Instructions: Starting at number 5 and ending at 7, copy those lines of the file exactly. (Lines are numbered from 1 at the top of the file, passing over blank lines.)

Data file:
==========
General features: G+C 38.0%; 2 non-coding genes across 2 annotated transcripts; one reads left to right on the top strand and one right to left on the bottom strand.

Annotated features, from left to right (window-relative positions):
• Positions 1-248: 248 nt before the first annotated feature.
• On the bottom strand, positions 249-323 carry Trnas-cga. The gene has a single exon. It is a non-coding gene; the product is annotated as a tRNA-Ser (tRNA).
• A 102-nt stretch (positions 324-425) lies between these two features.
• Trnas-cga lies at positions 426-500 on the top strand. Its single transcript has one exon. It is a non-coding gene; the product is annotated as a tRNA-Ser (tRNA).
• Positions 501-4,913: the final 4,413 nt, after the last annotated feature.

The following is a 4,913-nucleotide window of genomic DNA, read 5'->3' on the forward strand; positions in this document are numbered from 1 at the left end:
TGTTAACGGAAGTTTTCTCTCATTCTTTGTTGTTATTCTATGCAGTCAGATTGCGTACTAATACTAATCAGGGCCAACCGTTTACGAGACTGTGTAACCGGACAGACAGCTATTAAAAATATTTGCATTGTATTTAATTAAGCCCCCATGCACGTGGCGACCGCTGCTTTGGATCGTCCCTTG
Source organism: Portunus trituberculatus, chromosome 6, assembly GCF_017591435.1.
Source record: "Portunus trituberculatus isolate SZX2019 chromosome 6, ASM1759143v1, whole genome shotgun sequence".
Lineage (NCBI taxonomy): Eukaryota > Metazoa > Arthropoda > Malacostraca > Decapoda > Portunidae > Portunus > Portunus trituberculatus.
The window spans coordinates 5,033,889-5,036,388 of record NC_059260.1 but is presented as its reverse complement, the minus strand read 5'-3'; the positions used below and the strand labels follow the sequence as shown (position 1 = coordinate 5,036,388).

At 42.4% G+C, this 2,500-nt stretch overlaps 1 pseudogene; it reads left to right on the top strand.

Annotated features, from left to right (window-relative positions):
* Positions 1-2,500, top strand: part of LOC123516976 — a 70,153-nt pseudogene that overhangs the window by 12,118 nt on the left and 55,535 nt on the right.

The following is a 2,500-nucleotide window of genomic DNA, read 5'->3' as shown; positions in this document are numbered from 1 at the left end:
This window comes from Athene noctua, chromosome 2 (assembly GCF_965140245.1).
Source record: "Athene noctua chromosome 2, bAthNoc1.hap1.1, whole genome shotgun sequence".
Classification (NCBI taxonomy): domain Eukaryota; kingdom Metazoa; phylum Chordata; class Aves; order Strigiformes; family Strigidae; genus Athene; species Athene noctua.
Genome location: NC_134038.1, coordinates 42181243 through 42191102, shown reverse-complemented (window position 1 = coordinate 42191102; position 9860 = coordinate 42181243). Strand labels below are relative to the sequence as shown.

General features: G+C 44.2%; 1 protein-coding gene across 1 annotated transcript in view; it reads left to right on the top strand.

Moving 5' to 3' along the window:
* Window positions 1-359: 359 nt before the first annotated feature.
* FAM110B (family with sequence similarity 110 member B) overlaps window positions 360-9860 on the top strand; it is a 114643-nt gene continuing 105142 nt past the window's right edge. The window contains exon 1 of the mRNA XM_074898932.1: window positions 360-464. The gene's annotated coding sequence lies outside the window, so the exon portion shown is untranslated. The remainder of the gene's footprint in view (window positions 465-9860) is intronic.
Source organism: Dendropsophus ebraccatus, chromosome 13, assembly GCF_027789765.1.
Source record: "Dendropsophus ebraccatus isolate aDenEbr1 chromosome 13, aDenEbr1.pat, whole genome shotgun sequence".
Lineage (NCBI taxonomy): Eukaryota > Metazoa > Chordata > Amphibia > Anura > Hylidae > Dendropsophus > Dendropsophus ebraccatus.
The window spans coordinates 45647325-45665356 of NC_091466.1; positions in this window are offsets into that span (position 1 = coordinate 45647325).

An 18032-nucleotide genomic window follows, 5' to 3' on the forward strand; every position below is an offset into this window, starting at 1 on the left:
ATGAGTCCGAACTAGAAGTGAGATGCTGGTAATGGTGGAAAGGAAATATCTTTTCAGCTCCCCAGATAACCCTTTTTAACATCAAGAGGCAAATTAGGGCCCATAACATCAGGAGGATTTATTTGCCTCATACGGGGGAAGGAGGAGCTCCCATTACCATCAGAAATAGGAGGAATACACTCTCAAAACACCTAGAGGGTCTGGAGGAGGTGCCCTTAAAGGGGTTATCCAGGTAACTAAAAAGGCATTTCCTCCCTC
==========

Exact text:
• A 102-nt stretch (positions 324-425) lies between these two features.
• Trnas-cga lies at positions 426-500 on the top strand. Its single transcript has one exon. It is a non-coding gene; the product is annotated as a tRNA-Ser (tRNA).
• Positions 501-4,913: the final 4,413 nt, after the last annotated feature.